Posts Tagged ‘Business and Economy’

I have been using the Internet for years now, and for as long as I can remember I have been pricing cars on line and in the last few years you can even buy a car from places like ebay, but the basic premise of buying a car hasn’t changed much in Ireland, we still find a car on a dealer web site and then go along to a showroom where we are coaxed into buying a car. Well things are changing, imagine if you could go online to see over 70 pictures of the car you like, put down a fully refundable 99 euro deposit, go to a warehouse to test drive the car and then drive it home when you pay the balance, no pressure.

Thats what you can do on, I came across the web site one night when I was looking for a price of a car and it seemed to me as an interesting idea, auto direct take ex-lease cars and sell them to retail buyers at knock down prices.

For those that don’t know, leasing companies buy job lots of cars and lease them to medium and large business as fleet cars. For the most part these cars are really well looked after, only being used by sales and management as company cars. They tend to be serviced on schedule and sold off after a couple of years. The leasing companies sell the cars on and buy new ones, it’s at this point when auto direct get involved, they are effectively middle men between you and the leasing companies, so you get a young, well serviced car for a knock down price. This seemed too good to be true so I decided to visit the warehouse where the cars are stored for viewing.

Normally you would go into a big glass showroom and meet lots of people in suits but there’s little of that here. The idea is you see every aspect of the car online, even down to the tyre condition before you visit the showroom, this is an e-commerce solution at it’s best. It’s much the same as buying anything else on the Internet, except it’s a car.

With all of the stock coming from ex-fleet and no trade in’s Autodirect are in a unique position to be able to cut the prices that they charge down to the bone, but that doesn’t mean cutting corners. All of the cars are inspected by the AA and get a report done.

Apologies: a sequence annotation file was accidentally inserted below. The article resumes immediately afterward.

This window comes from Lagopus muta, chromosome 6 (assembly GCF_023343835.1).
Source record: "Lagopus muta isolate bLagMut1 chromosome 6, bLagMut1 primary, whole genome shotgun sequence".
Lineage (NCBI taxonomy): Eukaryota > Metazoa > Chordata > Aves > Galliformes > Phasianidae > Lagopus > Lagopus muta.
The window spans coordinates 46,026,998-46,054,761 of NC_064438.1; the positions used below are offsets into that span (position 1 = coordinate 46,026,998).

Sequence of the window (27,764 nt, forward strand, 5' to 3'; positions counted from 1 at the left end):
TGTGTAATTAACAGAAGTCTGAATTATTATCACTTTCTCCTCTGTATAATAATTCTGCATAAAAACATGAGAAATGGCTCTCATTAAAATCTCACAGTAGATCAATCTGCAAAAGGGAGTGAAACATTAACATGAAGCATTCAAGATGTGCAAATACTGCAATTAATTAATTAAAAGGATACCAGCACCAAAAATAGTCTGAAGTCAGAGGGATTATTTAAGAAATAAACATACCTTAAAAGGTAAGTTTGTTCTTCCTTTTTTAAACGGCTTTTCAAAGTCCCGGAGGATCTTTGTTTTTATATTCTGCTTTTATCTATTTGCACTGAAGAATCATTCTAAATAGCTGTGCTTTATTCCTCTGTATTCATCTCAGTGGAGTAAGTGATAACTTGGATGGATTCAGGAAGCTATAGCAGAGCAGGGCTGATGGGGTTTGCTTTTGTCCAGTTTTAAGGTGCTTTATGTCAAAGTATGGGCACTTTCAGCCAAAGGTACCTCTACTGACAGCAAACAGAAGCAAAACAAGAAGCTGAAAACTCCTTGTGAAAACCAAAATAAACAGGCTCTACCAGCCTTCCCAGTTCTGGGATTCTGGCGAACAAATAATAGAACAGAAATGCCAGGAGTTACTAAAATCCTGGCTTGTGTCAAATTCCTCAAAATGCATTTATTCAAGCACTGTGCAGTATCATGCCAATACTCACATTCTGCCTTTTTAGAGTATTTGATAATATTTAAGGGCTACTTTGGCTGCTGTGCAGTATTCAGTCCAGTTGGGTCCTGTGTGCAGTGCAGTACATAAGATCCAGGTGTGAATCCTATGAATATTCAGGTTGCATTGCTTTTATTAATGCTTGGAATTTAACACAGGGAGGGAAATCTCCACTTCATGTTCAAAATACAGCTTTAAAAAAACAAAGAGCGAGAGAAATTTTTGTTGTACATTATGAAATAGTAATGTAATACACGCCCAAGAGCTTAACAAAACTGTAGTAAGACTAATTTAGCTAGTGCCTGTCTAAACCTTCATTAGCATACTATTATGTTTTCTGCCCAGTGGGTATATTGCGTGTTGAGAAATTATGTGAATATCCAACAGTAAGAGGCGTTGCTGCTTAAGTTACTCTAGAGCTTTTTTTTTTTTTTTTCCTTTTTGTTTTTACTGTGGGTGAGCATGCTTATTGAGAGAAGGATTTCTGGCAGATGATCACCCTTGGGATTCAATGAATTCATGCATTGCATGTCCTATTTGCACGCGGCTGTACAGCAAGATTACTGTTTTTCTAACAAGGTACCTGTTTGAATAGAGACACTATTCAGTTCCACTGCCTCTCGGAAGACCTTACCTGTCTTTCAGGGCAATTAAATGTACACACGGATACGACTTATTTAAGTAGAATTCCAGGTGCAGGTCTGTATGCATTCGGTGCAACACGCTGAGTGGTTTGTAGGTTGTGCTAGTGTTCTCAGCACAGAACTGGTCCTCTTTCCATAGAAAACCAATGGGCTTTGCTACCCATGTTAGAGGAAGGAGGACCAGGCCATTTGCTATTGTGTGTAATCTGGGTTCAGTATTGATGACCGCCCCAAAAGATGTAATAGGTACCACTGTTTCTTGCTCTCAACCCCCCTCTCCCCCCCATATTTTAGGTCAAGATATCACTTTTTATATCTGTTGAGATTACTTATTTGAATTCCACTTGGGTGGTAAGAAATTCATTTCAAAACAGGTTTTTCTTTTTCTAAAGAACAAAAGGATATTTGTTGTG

After a quick tour of the offices I was let loose in the warehouse, there isn’t a big glass showroom, all the cars are kept indoors and they are spotlessly clean. There’s a car turntable and professional lighting at the end of the warehouse where a photographer takes hundreds of pictures that are put up live on the site, there’s no mechanics, oil or even dirt anywhere to be seen, the showroom in on the internet, where I’m standing is more of a handover room.

So what’s the cars like? I decided to take an Insignia out for a test drive, I noticed the Vauxhall logo on the front which means this is a UK car, there’s nothing wrong with that, really there isn’t a dealer in the country who hasn’t got a UK car sitting on his forecourt at the moment. The Insignia is like new, the valeting team done a great job, it’s a 2009 but there isn’t a mark on it. The warehouse is way down the back of the Toughers business park between Newbridge and Naas, they have a huge yard that leads out onto a wide open road where you can have a proper test drive without having to get into traffic. may have hit upon a new way of selling cars in Ireland, although the method has been in operation elsewhere for some time now. But it does give the Irish buyer a new way to buy a car, I can see no down side for the buyer, the cars are immaculate, cheap and readily available.

If your in the market for a change of car it will cost you nothing to have a look at the web site, compare some of the prices, you never know you might just get the bargain you’ve been hoping for.